Senior hunger is a bigger problem in the South, the Southwest, and rural areas, and federal funding isn't keeping up, Ungar and Lieberman write. The Older Americans Act was amended in 1972 to provide meals and other services to seniors, but its budget hasn't kept pace with population growth or inflation. In June the House passed a $93 million increase in the act's nutrition funding, which would bring the total to $1 billion for the next fiscal year, but the increase faces an uphill battle in the Republican-controlled Senate. The act expires Sept. 30.
Another source of federal aid, the Supplemental Nutrition Assistance Program, isn't serving as many people as it could. Only 45% of adults age 60 and older have signed up for it. Seniors who don't use SNAP benefits typically don't know they qualify, don't think their benefits would be enough to make it worth it, or can't get to a grocery store to use them. "Even fewer seniors may have SNAP in the future," Ungar and Lieberman report. "More than 13% of SNAP households with elderly members would lose benefits under a recent Trump administration proposal."
Meals on Wheels, a nationwide network of local programs, is a major source of relief for hungry seniors, but its resources are stretched thin. The program receives a third of its funding from the Older Americans Act, and relies on a patchwork of state and local funding and private donations. "Private fundraising hasn’t been easy everywhere, especially rural communities without much wealth," Ungar and Lieberman report. "Philanthropy has instead tended to flow to hungry kids, who outnumber hungry seniors more than 2-to-1, according to Feeding America."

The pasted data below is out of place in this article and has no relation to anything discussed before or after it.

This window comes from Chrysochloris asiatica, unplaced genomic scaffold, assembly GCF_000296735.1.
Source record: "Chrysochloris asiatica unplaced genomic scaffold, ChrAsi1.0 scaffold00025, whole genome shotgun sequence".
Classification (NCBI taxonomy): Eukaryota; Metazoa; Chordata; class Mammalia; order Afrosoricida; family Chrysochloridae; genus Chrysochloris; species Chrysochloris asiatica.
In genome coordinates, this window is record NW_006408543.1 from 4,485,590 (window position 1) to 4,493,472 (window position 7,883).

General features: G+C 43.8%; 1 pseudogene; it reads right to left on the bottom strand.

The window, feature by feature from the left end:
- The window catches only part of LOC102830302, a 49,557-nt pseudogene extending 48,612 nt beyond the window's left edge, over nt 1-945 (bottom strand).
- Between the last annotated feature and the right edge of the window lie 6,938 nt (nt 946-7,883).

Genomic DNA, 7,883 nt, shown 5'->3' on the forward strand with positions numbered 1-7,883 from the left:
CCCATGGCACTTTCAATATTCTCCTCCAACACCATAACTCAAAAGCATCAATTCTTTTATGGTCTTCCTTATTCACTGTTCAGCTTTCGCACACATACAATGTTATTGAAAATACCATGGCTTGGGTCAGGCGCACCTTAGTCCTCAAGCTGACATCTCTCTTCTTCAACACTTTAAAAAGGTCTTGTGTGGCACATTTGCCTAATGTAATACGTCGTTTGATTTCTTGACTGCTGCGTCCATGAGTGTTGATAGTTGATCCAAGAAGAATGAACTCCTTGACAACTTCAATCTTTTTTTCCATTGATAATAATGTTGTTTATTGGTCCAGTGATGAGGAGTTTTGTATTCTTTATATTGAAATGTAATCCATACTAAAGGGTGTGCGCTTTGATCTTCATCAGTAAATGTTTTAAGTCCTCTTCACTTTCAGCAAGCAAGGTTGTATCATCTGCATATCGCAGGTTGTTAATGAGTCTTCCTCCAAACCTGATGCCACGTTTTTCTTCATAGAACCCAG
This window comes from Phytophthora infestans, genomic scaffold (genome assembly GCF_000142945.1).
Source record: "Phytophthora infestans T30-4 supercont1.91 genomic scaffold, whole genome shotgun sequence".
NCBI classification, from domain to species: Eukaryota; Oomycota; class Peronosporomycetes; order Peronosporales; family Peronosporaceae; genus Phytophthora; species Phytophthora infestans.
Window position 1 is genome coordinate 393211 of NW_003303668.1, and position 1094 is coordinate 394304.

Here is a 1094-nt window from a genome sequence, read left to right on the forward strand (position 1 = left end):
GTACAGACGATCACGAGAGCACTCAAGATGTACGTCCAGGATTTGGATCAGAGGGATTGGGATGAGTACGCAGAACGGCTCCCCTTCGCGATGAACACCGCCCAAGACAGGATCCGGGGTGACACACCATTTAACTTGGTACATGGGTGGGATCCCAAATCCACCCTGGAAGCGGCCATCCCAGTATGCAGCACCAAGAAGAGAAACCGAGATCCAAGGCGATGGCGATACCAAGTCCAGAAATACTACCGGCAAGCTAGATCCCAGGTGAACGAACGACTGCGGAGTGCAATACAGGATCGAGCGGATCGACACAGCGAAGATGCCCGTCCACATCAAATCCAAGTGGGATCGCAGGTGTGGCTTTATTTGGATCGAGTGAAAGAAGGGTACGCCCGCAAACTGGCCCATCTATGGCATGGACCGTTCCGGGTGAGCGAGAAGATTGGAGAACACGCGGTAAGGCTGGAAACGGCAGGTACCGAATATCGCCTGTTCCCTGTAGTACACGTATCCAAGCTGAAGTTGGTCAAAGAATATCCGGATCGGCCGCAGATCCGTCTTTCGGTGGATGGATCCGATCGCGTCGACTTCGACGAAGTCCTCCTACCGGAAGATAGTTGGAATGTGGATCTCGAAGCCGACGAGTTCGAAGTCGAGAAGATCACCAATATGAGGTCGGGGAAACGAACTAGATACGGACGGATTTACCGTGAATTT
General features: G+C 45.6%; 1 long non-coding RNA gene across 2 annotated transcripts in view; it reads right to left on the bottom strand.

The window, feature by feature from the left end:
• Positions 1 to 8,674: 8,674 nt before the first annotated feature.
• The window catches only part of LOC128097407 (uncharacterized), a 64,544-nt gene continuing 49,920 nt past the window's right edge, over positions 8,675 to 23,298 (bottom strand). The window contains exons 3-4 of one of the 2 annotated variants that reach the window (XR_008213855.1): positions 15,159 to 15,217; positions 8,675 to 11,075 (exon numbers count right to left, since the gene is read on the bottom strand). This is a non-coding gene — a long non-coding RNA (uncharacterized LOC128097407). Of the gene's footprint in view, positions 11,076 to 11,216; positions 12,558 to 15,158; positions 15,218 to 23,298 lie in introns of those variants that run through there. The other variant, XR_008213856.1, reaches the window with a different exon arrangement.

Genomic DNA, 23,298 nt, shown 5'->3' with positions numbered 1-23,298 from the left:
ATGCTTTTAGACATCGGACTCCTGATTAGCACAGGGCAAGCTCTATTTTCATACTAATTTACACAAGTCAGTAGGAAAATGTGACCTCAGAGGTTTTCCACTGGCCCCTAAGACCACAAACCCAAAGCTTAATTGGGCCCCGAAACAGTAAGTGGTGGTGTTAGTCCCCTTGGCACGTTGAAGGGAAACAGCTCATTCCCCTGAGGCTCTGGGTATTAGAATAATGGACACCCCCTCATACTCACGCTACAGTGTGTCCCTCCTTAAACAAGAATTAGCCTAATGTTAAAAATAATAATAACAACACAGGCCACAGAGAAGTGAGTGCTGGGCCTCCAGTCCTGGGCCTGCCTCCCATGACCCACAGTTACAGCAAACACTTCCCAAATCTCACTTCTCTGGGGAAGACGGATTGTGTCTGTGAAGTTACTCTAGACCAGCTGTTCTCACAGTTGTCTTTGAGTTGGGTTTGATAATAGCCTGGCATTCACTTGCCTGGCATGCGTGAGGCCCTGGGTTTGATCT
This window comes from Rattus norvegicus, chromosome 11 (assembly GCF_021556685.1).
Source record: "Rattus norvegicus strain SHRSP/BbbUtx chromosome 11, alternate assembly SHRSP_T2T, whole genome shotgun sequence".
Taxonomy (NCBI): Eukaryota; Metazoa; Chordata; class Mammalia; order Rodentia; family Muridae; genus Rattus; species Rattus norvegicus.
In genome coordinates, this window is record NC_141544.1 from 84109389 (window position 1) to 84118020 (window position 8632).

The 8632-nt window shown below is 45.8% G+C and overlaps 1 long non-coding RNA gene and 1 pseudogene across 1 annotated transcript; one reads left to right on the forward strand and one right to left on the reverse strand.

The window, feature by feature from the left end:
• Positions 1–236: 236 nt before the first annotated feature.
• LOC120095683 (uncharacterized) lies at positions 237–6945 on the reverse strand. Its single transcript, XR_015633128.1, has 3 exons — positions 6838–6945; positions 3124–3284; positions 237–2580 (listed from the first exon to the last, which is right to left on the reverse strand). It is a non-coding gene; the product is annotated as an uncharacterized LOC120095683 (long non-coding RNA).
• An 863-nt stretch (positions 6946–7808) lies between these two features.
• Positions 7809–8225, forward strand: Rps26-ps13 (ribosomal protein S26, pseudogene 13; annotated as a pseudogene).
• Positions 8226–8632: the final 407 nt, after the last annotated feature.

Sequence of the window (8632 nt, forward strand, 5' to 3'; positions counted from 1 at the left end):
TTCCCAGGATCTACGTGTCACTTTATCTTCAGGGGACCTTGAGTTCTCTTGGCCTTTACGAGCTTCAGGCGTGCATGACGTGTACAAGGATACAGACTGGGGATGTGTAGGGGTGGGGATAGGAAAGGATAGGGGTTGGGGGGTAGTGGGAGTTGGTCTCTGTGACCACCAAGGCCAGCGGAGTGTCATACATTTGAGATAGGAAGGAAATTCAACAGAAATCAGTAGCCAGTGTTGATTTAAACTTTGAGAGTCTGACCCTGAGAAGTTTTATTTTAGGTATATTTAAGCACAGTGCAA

Senior hunger has an outsized impact on the U.S. as a whole. "Since malnutrition exacerbates diseases and prevents healing, seniors without steady, nutritious food can wind up in hospitals, which drives up Medicare and Medicaid costs, hitting taxpayers with an even bigger bill," Ungar and Lieberman report. And the issue isn't going away any time soon, they write: "James Ziliak, a poverty researcher at the University of Kentucky who worked on the Feeding America study, said food insecurity shot up with the Great Recession, starting in the late 2000s, and peaked in 2014. He said it shows no signs of dropping to pre-recession levels."